Please keep your trundler or buggy off the teeing areas and keep a reasonable distance from the edge of the putting greens. This is done to protect the finer grasses in these areas from undue wear, and it will help to maintain a good surface for you and others to play from. You should also avoid wet spots, mounds and areas that are worn or under repair. This will also keep you in the good books with the greens staff, who are busy working hard to provide you with the best possible conditions to play on.’
Be sure to stand well away from fellow players when they are swinging a club, and make sure that nobody is in danger of being struck by you or your ball when you are swinging. Serious injuries can occur, as well as costly damage to your equipment.
If you play a shot that is heading toward other players, shout the word “FORE!”. This will alert all players nearby that they should take evasive action. “There is a ball heading my way, take cover”. This is common courtesy, and you will invariably upset people, maybe even hurt them, if you do not forewarn them. Make sure the players in front of you are well out of range before playing your shot. This also applies when someone is playing a shot from your fairway to another hole.
Most golf clubs have a dress code. Some are more strict than others. Generally, you should wear clothes that are clean, in good condition and tidy in appearance. Tee shirts, offensive logo’s, singlets, football shorts and bare feet have no place on the golf course. Footwear should be such that it will not damage the grass in any way.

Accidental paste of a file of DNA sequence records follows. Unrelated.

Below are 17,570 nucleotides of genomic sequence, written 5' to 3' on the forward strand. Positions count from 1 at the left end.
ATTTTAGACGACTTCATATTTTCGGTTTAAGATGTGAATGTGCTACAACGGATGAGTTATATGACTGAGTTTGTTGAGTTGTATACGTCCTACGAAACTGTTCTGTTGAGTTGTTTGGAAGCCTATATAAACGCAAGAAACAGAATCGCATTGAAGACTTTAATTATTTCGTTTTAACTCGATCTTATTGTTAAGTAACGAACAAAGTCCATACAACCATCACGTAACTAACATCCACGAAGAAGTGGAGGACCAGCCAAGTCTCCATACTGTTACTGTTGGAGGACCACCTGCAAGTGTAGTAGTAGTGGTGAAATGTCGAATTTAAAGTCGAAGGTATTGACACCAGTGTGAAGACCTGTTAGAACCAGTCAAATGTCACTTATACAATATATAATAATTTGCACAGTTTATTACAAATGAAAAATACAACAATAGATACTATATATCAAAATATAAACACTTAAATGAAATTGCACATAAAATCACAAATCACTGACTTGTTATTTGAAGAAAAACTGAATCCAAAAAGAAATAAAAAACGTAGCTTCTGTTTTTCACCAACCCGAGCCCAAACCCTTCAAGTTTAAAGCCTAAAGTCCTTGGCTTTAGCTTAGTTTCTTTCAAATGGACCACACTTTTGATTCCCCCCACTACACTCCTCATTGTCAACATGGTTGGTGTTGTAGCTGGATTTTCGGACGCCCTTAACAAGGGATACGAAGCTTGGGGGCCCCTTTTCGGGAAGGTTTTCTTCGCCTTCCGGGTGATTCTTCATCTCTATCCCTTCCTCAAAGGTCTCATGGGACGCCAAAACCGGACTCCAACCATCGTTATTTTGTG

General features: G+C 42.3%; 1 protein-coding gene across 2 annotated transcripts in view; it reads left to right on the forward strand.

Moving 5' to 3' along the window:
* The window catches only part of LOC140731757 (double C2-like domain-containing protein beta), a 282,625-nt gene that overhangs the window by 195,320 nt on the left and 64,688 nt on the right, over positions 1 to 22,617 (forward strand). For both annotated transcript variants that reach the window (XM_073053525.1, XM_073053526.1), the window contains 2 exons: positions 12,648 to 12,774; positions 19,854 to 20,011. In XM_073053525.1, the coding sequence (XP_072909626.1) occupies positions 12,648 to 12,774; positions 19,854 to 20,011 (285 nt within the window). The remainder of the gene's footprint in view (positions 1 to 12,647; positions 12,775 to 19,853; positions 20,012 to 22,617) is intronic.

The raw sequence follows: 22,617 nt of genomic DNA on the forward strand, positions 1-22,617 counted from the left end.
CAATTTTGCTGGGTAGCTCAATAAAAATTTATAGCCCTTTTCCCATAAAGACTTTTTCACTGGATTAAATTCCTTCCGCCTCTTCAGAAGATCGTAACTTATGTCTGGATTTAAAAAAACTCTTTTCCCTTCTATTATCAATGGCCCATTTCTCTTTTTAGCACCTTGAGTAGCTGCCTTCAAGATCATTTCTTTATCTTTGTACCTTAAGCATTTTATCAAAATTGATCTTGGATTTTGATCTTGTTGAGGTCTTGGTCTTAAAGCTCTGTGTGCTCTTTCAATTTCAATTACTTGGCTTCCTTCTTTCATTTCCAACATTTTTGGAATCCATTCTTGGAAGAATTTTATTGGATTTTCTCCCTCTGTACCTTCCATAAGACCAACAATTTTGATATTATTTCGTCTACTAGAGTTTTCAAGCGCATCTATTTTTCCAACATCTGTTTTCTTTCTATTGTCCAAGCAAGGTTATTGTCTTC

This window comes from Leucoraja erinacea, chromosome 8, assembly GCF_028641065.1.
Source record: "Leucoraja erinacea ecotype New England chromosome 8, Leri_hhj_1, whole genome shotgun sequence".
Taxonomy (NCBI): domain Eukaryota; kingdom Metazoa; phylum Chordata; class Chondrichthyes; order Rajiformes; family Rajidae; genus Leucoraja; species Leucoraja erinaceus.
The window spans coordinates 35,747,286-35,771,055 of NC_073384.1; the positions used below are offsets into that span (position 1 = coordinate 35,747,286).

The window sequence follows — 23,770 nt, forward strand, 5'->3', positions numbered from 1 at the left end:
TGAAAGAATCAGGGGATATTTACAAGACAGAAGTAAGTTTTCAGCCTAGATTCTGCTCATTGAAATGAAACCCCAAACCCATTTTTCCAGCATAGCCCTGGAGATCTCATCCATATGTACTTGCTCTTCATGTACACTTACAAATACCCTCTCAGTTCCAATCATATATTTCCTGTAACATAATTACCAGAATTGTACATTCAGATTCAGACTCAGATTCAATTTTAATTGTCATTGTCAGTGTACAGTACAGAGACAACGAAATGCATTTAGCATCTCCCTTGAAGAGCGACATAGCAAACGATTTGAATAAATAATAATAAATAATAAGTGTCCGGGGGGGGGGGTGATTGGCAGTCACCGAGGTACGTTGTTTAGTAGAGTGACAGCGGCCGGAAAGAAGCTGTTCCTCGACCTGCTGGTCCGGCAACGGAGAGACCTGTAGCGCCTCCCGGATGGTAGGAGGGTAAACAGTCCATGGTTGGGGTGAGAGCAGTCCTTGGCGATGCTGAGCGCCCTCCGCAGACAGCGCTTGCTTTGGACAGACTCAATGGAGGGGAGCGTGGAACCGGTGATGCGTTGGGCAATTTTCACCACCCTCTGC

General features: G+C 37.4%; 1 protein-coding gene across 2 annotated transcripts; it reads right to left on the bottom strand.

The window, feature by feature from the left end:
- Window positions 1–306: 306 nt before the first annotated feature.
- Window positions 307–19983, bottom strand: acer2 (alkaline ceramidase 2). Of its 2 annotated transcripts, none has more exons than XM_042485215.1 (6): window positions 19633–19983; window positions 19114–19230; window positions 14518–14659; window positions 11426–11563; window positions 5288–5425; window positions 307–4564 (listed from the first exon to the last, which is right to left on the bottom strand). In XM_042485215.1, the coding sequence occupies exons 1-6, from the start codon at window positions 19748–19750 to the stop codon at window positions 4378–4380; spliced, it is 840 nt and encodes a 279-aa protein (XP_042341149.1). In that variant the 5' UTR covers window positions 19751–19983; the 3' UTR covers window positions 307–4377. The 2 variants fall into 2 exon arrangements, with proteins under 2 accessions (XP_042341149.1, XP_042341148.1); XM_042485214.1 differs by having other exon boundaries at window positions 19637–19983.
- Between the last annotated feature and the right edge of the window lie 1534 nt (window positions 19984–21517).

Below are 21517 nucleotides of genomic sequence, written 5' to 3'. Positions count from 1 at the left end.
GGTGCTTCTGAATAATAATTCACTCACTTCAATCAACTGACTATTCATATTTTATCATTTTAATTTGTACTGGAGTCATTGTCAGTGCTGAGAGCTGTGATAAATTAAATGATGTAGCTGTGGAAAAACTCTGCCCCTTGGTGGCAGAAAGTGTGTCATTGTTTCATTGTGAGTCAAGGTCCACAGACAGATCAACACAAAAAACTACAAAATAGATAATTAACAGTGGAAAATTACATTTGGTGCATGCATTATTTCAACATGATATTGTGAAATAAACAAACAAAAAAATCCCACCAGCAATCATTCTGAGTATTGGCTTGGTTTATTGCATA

- ON THE GREEN:
The furthermost from the hole should putt first. Be careful not to stand on a fellow player’s intended putting line. If this cannot be avoided, mark the position of your ball with a coin or ball maker and lift your ball away. Once that player has finished, replace your ball and putt out. When taking your ball from the hole, stand as far from the edge as possible to avoid damaging the surface around the edge of the hole and the edge of the hole itself.
The Rules of Golf are quite complex. You are not expected to know them all straight away. As time goes by, you will encounter different situations where a rule will be needed to explain your options and the procedure.
Your club Professional and the club’s Committee Members can help you with any queries you may have. Do not be afraid to ask.